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Bethany Professor Releases First Novel

April 8, 2012
Linda Comins , The Intelligencer / Wheeling News-Register

"A Land More Kind than Home," a first novel written by R. Wiley Cash Jr., assistant professor of English at Bethany College, is being released this month.

The prestigious publisher, HarperCollins, is publishing the new novel.

The official book-launching event will take place in Bethany's Renner Art Gallery at 4 p.m. Saturday, April 21. A portion of the book sales that day will be given to the Brooke County Public Library.

Cash will be embarking upon an extensive book tour to promote his latest work. The author will hold a book-signing event at Words and Music bookstore in Wheeling, beginning at noon Saturday, May 5. He also will present a Lunch With Books program at the Ohio County Public Library in Wheeling at noon Tuesday, May 29.

"A Land More Kind than Home" has already been reviewed by several publications, both in the United States and abroad. A review by Christopher Fowler in the London Financial Times called the novel "an electrifying tale of hard-fought lives and fanatical old-time religion set in the North Carolina mountains."

A review in the Library Journal opined that Cash's novel is "as lyrical, beautiful and uncomplicated as the classic ballads of Appalachia."

In the first full-length review of "A Land More Kind Than Home," Publishers Weekly stated, "Cash's debut novel is a chilling descent into the world of religious frenzy in small town North Carolina ... The distinctive and authentic voices of the characters help Cash draw a moving portrait of smalltown life and the power of belief."

The Publishers Weekly reviewer opined that "the book is compelling, with an elegant structure and a keen eye for detail, matched with compassionate attention to character."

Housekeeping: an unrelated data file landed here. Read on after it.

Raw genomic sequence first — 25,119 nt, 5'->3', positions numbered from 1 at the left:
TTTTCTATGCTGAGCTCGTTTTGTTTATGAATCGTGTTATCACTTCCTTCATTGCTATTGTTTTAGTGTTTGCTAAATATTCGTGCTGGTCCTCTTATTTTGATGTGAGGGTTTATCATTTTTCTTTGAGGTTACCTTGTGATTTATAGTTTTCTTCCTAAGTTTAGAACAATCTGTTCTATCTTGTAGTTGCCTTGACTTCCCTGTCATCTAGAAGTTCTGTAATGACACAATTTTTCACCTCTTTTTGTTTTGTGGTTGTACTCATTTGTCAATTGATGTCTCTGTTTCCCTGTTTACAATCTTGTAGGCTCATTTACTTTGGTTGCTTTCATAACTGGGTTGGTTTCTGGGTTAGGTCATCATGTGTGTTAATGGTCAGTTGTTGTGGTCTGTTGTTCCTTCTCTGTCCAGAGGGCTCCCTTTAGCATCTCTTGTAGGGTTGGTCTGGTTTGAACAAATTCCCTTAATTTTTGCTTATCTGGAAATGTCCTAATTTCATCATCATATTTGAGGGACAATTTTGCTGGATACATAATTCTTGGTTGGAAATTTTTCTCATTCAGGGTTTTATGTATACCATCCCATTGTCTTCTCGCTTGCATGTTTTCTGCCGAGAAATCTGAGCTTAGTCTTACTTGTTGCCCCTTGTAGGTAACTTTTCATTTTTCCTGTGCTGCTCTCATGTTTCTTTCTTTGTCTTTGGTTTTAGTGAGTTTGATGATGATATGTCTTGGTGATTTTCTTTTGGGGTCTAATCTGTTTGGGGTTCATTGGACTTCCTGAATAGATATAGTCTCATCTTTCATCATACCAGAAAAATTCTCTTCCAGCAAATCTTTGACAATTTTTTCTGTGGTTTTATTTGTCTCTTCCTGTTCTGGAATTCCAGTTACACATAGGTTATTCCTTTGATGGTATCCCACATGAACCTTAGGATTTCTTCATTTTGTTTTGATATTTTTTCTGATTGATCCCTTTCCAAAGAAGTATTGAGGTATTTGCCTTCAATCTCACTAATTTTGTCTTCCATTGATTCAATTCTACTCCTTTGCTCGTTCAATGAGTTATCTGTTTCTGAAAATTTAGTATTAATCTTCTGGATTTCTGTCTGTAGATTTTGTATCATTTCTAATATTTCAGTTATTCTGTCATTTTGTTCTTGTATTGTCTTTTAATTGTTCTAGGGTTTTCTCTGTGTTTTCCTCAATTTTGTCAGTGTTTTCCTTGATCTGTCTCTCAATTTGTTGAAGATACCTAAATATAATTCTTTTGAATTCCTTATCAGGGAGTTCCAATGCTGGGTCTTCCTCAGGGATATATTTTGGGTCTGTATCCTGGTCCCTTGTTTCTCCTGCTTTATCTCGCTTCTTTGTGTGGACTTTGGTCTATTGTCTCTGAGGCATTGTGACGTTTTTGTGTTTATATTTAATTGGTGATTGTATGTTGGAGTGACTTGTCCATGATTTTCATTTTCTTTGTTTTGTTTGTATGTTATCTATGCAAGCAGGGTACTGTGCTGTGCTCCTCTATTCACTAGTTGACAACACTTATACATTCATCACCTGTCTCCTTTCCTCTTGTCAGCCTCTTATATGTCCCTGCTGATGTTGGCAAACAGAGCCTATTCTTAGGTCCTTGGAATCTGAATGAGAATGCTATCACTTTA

Cash, a native of North Carolina, teaches fiction writing and American literature at Bethany College. He has stated that his home region of western North Carolina figures prominently in his fiction. His stories have appeared in Crab Orchard Review, Roanoke Review and the Carolina Quarterly.

Fans of music diva Lady Gaga were drawn to her appearance on Oprah Winfrey's televised special that aired earlier this month on Winfrey's OWN channel. Area fans and relatives weree particularly intrigued because the TV special featured the first interview given by Lady Gaga's mother, Cynthia Bissett Germanotta, who grew up in Marshall County and graduated from John Marshall High School in 1972.

Lady Gaga's proud maternal grandparents are Paul and Ronnie Bissett of Glen Dale. She has several other relatives in the area.

The two-hour TV special began at Harvard University, where Lady Gaga and her mother launched their new Born This Way Foundation. Part of Lady Gaga's speech to the Harvard audience and a portion of her question-and-answer session with Winfrey were shown. The segment opened with Lady Gaga and her mother, the West Virginia native, waiting backstage at Harvard; there they were greeted by Winfrey and another West Virginia native, Henry Louis Gates Jr., the prominent Harvard professor, African-American history scholar and author.

Winfrey's lengthy interview with Lady Gaga and her mother was shot in the Germanotta family's spacious New York City apartment, where the internationally famous singer grew up.

Happy Easter, readers! May this season of resurrection and rebirth bring peace, happiness and tranquility to your lives, with the hope and promise of meeting new challenges and improving our world.

Linda Comins can be reached via e-mail at: Comins@news-register.net

 
 

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